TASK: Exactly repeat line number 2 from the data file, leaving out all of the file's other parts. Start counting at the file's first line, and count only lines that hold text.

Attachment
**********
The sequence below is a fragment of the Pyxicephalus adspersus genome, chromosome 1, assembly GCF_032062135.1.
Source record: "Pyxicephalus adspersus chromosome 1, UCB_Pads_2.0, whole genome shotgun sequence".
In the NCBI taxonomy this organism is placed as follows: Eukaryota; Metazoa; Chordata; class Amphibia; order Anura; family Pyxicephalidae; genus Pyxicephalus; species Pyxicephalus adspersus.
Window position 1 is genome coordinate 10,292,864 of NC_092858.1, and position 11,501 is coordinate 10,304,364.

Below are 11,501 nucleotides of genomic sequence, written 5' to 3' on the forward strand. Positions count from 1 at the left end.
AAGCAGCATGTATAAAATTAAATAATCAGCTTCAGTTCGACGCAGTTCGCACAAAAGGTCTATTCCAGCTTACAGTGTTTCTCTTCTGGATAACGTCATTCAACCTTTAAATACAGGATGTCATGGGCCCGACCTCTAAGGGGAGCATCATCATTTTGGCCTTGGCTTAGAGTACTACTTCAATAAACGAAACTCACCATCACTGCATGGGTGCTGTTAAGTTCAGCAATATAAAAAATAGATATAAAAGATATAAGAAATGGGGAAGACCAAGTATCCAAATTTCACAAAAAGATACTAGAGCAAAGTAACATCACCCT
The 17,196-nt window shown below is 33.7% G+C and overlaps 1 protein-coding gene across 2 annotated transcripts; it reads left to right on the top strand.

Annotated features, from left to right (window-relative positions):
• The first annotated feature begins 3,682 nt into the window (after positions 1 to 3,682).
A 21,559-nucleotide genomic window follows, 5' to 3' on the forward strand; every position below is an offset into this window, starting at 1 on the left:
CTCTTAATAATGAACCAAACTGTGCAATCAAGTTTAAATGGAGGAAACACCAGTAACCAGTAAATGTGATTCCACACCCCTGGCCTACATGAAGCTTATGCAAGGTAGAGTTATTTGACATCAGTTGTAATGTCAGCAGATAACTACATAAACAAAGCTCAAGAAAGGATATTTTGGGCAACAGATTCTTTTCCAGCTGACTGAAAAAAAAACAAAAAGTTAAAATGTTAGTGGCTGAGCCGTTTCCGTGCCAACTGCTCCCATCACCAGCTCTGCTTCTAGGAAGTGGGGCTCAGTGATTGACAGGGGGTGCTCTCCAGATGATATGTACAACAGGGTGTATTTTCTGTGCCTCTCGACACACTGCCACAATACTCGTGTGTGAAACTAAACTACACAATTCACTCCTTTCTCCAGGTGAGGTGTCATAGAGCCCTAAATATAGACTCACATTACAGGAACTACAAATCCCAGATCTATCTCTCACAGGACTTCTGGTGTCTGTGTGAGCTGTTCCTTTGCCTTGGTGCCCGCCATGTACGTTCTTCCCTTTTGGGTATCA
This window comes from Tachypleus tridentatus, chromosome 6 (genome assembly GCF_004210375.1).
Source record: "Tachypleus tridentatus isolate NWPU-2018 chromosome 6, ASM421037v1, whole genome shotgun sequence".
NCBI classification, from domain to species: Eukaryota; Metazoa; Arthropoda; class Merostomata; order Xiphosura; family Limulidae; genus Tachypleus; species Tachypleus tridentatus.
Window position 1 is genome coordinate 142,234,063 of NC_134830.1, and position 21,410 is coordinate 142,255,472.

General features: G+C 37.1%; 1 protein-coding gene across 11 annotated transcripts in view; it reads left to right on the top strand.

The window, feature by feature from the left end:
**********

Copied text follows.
Source record: "Pyxicephalus adspersus chromosome 1, UCB_Pads_2.0, whole genome shotgun sequence".